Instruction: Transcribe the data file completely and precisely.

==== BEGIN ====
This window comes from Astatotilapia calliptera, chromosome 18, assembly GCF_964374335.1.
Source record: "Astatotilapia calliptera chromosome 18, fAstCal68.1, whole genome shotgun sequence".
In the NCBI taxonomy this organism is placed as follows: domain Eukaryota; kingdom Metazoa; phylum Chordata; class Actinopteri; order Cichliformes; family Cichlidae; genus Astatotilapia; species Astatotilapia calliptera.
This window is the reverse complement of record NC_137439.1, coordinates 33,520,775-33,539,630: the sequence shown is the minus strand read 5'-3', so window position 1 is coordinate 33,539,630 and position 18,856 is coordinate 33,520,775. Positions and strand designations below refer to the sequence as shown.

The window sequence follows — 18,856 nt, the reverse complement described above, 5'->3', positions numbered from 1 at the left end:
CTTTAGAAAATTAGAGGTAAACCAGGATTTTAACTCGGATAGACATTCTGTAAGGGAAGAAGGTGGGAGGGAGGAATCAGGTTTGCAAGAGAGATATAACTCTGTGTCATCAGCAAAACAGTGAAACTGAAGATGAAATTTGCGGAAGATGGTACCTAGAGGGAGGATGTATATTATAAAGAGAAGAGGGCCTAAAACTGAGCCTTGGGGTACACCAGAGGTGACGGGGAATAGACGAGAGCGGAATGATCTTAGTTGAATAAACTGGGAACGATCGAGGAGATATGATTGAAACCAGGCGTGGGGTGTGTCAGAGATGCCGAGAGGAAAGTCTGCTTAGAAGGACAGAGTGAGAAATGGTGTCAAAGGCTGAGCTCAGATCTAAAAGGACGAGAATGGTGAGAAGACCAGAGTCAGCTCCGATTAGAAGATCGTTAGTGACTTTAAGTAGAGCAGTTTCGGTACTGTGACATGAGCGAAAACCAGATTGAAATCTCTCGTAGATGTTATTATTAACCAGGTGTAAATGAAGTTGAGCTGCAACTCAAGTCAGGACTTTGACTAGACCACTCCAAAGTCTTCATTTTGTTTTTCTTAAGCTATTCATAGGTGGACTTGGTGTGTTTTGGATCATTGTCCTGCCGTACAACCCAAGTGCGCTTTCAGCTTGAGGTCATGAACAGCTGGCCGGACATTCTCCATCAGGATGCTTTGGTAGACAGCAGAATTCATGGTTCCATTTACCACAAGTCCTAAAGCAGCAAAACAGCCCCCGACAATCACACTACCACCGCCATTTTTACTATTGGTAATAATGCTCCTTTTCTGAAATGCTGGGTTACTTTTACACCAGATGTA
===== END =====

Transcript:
This window comes from Astatotilapia calliptera, chromosome 18, assembly GCF_964374335.1.
Source record: "Astatotilapia calliptera chromosome 18, fAstCal68.1, whole genome shotgun sequence".
In the NCBI taxonomy this organism is placed as follows: domain Eukaryota; kingdom Metazoa; phylum Chordata; class Actinopteri; order Cichliformes; family Cichlidae; genus Astatotilapia; species Astatotilapia calliptera.
This window is the reverse complement of record NC_137439.1, coordinates 33,520,775-33,539,630: the sequence shown is the minus strand read 5'-3', so window position 1 is coordinate 33,539,630 and position 18,856 is coordinate 33,520,775. Positions and strand designations below refer to the sequence as shown.

The window sequence follows — 18,856 nt, the reverse complement described above, 5'->3', positions numbered from 1 at the left end:
CTTTAGAAAATTAGAGGTAAACCAGGATTTTAACTCGGATAGACATTCTGTAAGGGAAGAAGGTGGGAGGGAGGAATCAGGTTTGCAAGAGAGATATAACTCTGTGTCATCAGCAAAACAGTGAAACTGAAGATGAAATTTGCGGAAGATGGTACCTAGAGGGAGGATGTATATTATAAAGAGAAGAGGGCCTAAAACTGAGCCTTGGGGTACACCAGAGGTGACGGGGAATAGACGAGAGCGGAATGATCTTAGTTGAATAAACTGGGAACGATCGAGGAGATATGATTGAAACCAGGCGTGGGGTGTGTCAGAGATGCCGAGAGGAAAGTCTGCTTAGAAGGACAGAGTGAGAAATGGTGTCAAAGGCTGAGCTCAGATCTAAAAGGACGAGAATGGTGAGAAGACCAGAGTCAGCTCCGATTAGAAGATCGTTAGTGACTTTAAGTAGAGCAGTTTCGGTACTGTGACATGAGCGAAAACCAGATTGAAATCTCTCGTAGATGTTATTATTAACCAGGTGTAAATGAAGTTGAGCTGCAACTCAAGTCAGGACTTTGACTAGACCACTCCAAAGTCTTCATTTTGTTTTTCTTAAGCTATTCATAGGTGGACTTGGTGTGTTTTGGATCATTGTCCTGCCGTACAACCCAAGTGCGCTTTCAGCTTGAGGTCATGAACAGCTGGCCGGACATTCTCCATCAGGATGCTTTGGTAGACAGCAGAATTCATGGTTCCATTTACCACAAGTCCTAAAGCAGCAAAACAGCCCCCGACAATCACACTACCACCGCCATTTTTACTATTGGTAATAATGCTCCTTTTCTGAAATGCTGGGTTACTTTTACACCAGATGTA